Orb weaver spider day web

Image via Wikipedia

At this year’s New York Pest Expo we were honored to have Dr. Bill Robinson of B&G Equipment share with us his insights on the Biology and Control of Household Spiders. He helped us learn more about the common species known to inhabit homes.

Spiders are everywhere and may be a health threat because every spider is venomous to a degree. Every spider can bite and will inject a foreign protein.  They are difficult to control because spiders don’t have tarsal pads like a cockroach and, therefore, a residual insecticide may not affect them.  Spiders are also seasonal. They are more prominent in the spring and fall.

Some common everyday spiders we see here in the US are:

  • Cellar spiders – Very thin and small. You may see many webs and find a few hanging upside down from them.
  • Wolf spiders – Don’t make a web. They hunt for their food. They are above average in size.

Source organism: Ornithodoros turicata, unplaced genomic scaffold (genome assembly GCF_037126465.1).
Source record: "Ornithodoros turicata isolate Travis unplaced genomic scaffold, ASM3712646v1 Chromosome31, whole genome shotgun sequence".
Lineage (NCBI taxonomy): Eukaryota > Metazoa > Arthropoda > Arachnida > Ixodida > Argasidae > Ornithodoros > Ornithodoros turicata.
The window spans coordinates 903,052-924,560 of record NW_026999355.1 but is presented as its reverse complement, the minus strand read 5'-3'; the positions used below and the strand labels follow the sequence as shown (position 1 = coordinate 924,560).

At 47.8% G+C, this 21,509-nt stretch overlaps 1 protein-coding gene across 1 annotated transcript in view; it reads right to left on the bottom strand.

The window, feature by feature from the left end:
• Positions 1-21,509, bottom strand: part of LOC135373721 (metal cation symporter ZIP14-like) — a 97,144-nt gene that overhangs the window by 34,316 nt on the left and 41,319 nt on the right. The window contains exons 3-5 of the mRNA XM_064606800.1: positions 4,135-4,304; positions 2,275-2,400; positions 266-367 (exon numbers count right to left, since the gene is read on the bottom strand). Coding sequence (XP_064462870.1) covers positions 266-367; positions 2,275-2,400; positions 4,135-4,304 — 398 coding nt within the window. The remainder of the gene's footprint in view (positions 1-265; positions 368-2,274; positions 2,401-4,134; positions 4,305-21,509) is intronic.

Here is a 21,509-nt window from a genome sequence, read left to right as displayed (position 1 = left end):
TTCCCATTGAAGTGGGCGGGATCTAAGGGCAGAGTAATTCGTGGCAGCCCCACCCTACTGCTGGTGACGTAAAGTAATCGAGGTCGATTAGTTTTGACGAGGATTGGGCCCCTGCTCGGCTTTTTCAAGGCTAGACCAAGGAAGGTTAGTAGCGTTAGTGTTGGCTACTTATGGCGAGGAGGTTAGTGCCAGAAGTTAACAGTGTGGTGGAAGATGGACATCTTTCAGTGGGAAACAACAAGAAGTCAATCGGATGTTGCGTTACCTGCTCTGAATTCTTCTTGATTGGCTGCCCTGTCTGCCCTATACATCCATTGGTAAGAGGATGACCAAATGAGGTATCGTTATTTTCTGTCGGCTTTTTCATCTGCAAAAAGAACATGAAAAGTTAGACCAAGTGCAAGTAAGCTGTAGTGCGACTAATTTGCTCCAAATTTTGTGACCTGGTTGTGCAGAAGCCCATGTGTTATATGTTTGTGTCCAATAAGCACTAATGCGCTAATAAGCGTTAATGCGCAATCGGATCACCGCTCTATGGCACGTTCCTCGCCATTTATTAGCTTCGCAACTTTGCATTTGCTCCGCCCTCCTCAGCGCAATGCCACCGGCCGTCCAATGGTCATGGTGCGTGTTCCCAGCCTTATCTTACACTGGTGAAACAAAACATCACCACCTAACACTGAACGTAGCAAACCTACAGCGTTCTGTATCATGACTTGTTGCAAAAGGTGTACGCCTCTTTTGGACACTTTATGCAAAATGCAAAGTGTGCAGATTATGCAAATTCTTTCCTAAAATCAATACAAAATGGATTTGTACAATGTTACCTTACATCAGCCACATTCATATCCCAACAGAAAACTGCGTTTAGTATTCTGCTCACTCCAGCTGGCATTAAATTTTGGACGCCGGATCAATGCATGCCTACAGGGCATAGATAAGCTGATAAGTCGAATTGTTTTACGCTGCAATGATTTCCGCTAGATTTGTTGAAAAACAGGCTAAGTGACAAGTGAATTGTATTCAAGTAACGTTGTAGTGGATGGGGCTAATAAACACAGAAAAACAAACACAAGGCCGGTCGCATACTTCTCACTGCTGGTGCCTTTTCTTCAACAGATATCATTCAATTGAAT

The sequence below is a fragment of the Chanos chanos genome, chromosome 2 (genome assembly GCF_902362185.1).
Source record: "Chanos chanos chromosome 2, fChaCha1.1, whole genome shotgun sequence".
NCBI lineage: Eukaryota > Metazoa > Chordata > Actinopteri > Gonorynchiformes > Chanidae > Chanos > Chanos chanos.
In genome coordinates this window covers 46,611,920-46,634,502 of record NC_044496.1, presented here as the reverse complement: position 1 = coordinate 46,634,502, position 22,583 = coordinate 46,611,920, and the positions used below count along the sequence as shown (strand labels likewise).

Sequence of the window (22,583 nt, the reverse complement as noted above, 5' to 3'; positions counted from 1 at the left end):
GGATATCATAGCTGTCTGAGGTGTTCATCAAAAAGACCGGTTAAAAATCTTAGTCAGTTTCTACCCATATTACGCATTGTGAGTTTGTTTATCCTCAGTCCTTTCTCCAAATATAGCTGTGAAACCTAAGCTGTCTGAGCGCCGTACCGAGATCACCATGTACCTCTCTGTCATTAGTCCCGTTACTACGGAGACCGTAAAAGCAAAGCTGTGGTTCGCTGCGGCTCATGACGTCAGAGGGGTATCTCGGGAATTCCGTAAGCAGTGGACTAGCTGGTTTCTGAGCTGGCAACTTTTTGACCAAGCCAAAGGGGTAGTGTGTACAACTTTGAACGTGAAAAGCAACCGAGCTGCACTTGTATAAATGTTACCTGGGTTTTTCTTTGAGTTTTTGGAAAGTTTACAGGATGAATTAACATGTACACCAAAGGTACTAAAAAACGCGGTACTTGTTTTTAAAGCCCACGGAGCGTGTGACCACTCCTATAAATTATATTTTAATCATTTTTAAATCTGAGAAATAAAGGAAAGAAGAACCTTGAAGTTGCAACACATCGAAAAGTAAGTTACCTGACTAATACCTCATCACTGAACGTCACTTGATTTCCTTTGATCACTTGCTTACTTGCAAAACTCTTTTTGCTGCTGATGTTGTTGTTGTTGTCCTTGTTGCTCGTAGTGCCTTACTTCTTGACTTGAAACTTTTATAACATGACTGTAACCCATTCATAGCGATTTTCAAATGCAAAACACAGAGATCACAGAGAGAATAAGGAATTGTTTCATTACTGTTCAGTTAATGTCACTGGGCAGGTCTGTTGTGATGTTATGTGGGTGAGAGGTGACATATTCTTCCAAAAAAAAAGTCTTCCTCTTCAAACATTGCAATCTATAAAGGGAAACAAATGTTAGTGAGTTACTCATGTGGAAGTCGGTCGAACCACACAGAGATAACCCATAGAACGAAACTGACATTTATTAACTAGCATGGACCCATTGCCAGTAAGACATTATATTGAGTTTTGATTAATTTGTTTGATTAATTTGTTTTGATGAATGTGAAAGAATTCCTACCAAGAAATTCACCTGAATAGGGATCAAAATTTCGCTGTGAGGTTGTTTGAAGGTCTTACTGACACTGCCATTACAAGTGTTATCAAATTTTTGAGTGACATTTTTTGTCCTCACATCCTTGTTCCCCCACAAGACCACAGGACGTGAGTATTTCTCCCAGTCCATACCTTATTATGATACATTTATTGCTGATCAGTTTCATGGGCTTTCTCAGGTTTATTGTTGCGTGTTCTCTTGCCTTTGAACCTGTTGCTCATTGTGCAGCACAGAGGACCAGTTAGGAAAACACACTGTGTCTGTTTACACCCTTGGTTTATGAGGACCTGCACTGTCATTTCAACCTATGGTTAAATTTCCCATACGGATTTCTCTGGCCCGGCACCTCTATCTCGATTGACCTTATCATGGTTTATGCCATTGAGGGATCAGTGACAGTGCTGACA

• House spiders – Collect dust to build their webs
  • Ground spiders – They are common where there’s mulch.
  • Yellow sac spiders – Very good climbers and are quite common.
  • Orb weaver – Huge! They are relatively harmless but create large webs. They are found outside by light sources.

Dust applications will work. The hairier the spider leg the more likely it is for dust to work. Bill recommends crack and crevice applications with silica dust, diatomaceous earth, and pyrethroids. Sticky traps are also great tools.

  1. Lou Sorkin says:

    Not every spider injects venom when biting and members of one family don’t possess venom glands.
    The vast majority of spiders actually don’t pose a health threat at all.
    Many spider species do have tarsal pads between the claws and even may have tarsal and metatarsal pads as well. Yellow sac spiders and wolf spiders are examples of spiders with such pads. Jumping spiders have pads, too.
    Our common cobweb spider gets dust stuck in its web, doesn’t collect it and place in web.

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